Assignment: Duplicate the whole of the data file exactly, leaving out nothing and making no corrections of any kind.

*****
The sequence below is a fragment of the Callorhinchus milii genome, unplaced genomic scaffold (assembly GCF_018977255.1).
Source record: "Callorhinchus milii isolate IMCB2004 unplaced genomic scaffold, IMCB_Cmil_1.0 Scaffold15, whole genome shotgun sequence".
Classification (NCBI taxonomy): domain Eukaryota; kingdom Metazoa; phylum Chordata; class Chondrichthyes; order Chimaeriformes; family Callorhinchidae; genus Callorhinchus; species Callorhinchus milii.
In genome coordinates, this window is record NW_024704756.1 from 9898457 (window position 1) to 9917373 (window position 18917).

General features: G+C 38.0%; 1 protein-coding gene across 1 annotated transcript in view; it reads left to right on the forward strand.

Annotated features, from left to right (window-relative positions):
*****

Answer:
The sequence below is a fragment of the Callorhinchus milii genome, unplaced genomic scaffold (assembly GCF_018977255.1).
Source record: "Callorhinchus milii isolate IMCB2004 unplaced genomic scaffold, IMCB_Cmil_1.0 Scaffold15, whole genome shotgun sequence".
Classification (NCBI taxonomy): domain Eukaryota; kingdom Metazoa; phylum Chordata; class Chondrichthyes; order Chimaeriformes; family Callorhinchidae; genus Callorhinchus; species Callorhinchus milii.
In genome coordinates, this window is record NW_024704756.1 from 9898457 (window position 1) to 9917373 (window position 18917).

General features: G+C 38.0%; 1 protein-coding gene across 1 annotated transcript in view; it reads left to right on the forward strand.

Annotated features, from left to right (window-relative positions):